As Mars' atmosphere slowly depleted into outer space the surface water began to permanently evaporate.   Today the only water on Mars is either frozen in the polar caps, or underground. Mars has two moons; their names are Deimos and Phobos. 




Jupiter has at least 63 moons. The four largest and most well-known were discovered by Galileo in the year 1610. Their names are Io, Europa, Ganymede and Callisto. Some of the other moons are Adrastea, Ananke, Carme, Elara, Himalia, Leda, Lysithea, Metis, Pasiphae, Sinope, and Thebe.

Jupiter is by far the largest planet in our Solar System. The Earth could fit inside Jupiter more than 1000 times.

Jupiter is a very stormy planet. There are storms found throughout the atmosphere, and most of the storms seem to never end. The many different cloud formations and storms in the atmosphere also make Jupiter a very colorful planet. Jupiter's great red spot, visible in the picture above to the right, is where a giant storm has been raging for at least 300 years. This red spot is also called "The Eye of Jupiter".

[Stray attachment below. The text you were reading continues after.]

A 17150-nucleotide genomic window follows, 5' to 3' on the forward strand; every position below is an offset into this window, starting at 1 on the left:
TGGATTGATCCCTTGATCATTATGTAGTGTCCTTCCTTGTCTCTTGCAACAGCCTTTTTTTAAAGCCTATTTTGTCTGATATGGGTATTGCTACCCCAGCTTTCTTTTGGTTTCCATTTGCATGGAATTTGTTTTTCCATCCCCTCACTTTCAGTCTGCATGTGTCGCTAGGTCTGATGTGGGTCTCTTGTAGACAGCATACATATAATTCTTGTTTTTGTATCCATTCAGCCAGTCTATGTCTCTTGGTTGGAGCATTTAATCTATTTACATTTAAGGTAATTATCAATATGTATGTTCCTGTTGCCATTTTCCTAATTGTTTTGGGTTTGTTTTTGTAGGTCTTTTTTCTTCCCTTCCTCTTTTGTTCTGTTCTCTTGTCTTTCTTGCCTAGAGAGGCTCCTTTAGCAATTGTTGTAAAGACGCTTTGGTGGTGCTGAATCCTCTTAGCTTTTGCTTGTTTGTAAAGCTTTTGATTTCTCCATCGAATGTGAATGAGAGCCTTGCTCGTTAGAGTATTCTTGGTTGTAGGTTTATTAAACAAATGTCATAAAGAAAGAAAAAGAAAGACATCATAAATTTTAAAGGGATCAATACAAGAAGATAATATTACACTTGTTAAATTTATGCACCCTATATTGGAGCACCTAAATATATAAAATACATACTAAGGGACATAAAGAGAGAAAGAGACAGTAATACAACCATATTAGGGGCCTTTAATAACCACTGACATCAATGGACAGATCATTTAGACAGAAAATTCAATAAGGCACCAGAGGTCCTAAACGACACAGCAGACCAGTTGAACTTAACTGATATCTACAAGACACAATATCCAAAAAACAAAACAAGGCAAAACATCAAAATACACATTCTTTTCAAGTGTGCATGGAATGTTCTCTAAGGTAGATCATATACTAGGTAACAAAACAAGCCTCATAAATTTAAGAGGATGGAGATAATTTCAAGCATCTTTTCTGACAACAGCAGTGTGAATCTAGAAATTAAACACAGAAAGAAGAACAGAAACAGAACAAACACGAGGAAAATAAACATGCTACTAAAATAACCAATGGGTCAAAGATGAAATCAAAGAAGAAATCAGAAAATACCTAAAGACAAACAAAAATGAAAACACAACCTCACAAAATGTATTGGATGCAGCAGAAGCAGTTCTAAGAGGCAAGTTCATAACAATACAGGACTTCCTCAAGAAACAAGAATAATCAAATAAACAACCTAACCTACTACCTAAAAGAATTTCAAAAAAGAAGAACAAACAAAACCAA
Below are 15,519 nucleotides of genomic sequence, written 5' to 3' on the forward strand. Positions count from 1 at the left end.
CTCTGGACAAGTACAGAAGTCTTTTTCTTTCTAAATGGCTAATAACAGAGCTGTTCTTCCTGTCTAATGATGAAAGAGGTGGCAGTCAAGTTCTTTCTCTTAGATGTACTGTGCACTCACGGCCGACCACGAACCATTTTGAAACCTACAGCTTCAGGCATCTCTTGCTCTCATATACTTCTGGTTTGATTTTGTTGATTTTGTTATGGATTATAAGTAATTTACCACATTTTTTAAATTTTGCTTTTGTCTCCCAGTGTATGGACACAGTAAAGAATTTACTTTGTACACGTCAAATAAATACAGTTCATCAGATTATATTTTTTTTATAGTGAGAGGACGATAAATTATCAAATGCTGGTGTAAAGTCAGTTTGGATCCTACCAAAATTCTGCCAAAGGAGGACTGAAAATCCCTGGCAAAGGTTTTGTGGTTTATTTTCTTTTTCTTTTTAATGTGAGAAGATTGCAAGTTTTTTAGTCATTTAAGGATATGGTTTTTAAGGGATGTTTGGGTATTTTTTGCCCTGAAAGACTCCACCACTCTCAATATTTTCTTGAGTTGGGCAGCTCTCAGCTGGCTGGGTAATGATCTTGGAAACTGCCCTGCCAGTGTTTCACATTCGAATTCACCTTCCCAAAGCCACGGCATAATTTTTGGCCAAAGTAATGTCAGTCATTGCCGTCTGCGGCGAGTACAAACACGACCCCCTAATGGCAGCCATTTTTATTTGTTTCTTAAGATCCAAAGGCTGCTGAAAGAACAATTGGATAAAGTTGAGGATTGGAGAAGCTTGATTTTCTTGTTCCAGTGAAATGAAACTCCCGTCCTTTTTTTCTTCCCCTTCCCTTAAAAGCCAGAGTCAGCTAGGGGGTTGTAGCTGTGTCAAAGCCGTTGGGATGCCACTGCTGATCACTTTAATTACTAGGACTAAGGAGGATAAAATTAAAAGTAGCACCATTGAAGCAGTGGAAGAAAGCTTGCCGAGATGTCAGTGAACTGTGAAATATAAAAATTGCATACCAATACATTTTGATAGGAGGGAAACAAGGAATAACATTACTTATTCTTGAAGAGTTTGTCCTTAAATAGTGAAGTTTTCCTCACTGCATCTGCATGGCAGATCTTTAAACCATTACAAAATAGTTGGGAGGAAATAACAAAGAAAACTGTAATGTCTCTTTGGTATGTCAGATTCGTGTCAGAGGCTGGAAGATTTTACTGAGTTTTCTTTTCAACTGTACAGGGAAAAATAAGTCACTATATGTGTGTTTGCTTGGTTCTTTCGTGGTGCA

Saturn is a favorite object for many observers.  Its beautiful rings are 169,800 miles wide, but less thick than a football field.  In many ways Saturn is similar to Jupiter, but it is much smaller.  Under the clouds of methane and helium the sky gradually turns into liquid until it becomes a giant ocean of liquid chemicals.

Saturn has 34 companions moons.



Uranus has 27 moons. Five of these moons are large, and the rest are smaller.  Their names are:  Cordelia, Ophelia, Bianca, Cressida, Desdemona, Juliet, Portia, Rosalind, Belinda, Puck, Miranda, Ariel, Umbriel, Titania, Oberon, Caliban, Sycorax, Prospero, Setebos, Stephano, and 1986U10.